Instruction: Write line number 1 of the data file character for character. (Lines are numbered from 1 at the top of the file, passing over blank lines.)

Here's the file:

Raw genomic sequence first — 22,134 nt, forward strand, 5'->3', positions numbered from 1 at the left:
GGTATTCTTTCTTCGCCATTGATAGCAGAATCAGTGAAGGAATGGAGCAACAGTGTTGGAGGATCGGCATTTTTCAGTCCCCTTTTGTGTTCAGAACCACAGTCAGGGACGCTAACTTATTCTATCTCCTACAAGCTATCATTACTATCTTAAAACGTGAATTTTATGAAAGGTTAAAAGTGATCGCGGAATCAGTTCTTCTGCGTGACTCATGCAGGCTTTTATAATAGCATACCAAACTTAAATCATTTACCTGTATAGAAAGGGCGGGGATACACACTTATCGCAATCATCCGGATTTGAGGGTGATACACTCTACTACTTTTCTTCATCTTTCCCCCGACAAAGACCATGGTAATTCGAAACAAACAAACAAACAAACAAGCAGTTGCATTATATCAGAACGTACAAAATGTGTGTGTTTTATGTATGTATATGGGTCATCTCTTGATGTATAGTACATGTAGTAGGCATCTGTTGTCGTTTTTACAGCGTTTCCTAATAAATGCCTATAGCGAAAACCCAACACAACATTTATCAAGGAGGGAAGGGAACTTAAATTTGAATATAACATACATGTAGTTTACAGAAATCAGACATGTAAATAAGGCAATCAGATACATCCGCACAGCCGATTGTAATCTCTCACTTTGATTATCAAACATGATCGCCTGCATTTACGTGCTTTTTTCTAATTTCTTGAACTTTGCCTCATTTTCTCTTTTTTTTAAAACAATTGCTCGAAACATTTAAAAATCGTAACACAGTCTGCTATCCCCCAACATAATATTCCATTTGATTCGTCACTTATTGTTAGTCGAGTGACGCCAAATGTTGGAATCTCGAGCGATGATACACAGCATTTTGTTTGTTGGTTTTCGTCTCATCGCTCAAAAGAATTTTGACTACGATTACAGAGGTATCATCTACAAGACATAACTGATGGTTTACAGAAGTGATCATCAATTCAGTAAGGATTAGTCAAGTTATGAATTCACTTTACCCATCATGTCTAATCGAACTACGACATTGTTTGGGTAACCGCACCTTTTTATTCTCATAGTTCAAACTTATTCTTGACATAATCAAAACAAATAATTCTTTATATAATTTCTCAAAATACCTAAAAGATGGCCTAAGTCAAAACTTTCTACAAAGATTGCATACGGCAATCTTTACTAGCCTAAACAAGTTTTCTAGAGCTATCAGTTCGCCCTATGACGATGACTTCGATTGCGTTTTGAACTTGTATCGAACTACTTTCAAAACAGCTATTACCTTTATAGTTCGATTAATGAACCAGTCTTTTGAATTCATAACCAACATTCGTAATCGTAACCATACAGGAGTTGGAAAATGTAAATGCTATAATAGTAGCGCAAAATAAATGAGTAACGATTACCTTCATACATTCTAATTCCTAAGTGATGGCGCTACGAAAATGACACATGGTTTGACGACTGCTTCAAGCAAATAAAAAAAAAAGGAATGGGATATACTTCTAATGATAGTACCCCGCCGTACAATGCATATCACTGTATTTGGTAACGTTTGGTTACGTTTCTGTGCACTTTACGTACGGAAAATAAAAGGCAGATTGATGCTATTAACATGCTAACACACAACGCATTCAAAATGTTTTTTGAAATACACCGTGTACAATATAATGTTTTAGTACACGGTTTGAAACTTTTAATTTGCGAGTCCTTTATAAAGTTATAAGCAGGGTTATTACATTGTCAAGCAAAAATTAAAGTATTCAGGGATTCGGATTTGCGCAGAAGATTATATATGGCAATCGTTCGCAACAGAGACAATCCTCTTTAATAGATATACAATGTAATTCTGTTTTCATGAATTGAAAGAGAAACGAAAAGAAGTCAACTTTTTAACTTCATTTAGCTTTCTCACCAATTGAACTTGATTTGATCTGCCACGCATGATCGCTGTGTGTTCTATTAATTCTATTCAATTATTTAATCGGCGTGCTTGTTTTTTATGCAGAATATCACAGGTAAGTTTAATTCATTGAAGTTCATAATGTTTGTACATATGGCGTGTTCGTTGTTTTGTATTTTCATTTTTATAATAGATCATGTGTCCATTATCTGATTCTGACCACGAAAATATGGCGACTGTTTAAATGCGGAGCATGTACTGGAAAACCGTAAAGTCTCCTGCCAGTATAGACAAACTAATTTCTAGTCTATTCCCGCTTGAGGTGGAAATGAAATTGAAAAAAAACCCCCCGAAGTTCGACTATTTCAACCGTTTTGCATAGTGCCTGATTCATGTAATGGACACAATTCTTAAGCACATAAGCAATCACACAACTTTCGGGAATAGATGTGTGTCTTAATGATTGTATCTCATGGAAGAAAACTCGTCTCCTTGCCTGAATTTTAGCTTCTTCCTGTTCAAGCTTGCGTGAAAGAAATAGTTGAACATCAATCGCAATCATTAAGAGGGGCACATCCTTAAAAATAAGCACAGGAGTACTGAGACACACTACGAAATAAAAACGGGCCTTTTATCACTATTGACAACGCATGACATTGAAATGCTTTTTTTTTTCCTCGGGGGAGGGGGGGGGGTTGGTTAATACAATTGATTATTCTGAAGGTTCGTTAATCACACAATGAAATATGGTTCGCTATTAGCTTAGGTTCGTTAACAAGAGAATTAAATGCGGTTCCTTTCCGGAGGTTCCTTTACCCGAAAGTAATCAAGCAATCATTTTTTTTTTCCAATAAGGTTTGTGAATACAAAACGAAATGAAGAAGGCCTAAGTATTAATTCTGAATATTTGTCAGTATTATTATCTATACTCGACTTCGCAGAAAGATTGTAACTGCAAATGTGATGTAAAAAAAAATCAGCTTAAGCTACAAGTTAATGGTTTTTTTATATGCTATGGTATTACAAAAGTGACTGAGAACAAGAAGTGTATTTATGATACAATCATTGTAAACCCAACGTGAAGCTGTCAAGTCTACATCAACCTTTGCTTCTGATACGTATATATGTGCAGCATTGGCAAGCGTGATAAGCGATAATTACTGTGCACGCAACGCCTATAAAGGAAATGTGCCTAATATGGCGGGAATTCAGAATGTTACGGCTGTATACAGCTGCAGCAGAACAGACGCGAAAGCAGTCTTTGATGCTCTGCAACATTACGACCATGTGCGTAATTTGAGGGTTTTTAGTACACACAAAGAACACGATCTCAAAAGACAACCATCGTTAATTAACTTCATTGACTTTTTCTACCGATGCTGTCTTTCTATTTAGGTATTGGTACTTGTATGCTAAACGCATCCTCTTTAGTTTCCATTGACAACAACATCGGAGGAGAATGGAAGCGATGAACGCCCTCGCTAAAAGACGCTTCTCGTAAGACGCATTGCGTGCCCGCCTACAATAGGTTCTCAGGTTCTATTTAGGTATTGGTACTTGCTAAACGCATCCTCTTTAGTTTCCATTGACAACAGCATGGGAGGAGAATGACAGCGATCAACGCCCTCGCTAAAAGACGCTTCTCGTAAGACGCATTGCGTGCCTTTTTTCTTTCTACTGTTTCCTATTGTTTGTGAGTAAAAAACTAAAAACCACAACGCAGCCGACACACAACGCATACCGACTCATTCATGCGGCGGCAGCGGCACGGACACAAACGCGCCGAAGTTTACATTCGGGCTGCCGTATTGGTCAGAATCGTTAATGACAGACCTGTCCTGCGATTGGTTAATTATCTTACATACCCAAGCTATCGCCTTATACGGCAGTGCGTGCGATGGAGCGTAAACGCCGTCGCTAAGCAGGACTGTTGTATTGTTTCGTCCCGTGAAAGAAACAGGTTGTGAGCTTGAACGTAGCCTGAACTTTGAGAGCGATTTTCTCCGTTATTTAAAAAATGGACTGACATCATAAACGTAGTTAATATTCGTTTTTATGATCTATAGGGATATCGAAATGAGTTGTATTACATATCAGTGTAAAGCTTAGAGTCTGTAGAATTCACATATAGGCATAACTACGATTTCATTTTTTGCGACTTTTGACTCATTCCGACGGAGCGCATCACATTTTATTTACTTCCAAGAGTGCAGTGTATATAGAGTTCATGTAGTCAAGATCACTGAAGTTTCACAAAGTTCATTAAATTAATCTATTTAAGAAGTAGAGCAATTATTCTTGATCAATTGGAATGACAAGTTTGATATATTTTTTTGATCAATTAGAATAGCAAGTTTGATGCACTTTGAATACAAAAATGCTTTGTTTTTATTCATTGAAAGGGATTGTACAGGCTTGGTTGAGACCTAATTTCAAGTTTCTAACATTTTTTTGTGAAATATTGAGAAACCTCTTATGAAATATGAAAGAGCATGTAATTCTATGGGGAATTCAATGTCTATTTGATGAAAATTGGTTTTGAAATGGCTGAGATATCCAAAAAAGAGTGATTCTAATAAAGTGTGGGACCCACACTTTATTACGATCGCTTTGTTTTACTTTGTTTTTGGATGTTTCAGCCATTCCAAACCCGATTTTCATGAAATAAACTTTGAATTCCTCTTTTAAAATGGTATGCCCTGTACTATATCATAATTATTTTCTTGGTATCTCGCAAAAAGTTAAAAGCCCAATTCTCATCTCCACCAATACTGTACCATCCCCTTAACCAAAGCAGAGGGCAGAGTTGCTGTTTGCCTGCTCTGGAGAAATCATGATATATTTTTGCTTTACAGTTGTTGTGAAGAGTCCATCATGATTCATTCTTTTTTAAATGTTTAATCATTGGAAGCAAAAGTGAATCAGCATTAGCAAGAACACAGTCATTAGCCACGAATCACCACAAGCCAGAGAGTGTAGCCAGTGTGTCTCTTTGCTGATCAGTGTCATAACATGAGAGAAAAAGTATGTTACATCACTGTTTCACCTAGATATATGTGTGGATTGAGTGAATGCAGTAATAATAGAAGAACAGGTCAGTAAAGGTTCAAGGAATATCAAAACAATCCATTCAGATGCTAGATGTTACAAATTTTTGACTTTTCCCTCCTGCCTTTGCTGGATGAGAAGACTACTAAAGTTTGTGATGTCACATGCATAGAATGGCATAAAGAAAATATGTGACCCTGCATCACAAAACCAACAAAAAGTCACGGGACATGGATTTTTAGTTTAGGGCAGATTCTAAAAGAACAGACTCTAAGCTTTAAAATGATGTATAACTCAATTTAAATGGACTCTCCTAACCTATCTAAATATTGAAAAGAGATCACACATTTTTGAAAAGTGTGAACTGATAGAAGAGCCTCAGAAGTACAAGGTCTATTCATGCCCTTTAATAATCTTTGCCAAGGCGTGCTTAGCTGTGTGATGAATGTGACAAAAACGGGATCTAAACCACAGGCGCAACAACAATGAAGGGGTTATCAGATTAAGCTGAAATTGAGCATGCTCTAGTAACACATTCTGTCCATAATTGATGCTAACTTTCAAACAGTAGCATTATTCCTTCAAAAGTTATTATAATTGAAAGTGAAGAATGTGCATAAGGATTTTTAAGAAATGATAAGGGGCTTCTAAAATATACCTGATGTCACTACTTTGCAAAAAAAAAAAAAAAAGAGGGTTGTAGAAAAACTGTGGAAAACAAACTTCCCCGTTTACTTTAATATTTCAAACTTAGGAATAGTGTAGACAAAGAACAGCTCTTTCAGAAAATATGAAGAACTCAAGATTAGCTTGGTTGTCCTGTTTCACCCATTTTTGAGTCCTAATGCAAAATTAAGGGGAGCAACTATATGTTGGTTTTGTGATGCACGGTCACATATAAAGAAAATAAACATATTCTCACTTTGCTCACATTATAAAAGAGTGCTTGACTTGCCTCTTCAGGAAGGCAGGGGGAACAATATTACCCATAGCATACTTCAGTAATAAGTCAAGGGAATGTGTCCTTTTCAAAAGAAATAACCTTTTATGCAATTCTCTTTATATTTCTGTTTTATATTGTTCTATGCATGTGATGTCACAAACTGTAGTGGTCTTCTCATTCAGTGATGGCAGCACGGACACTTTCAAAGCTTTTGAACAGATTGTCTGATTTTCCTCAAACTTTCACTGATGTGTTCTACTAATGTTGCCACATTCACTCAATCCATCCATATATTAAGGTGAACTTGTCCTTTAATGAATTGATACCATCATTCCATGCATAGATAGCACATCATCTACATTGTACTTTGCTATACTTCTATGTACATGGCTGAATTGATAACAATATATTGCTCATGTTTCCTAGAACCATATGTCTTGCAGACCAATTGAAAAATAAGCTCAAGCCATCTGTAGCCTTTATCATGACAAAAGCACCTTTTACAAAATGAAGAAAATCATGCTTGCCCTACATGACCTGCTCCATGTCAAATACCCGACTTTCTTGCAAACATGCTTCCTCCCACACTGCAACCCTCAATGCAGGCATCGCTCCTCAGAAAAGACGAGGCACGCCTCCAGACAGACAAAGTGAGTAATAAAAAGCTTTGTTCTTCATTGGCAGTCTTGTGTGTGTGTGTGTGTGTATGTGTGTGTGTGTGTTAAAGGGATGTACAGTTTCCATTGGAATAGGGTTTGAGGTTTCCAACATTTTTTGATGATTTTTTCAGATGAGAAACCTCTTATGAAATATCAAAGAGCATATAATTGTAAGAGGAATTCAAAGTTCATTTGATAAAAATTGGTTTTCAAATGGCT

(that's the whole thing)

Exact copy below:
Raw genomic sequence first — 22,134 nt, forward strand, 5'->3', positions numbered from 1 at the left: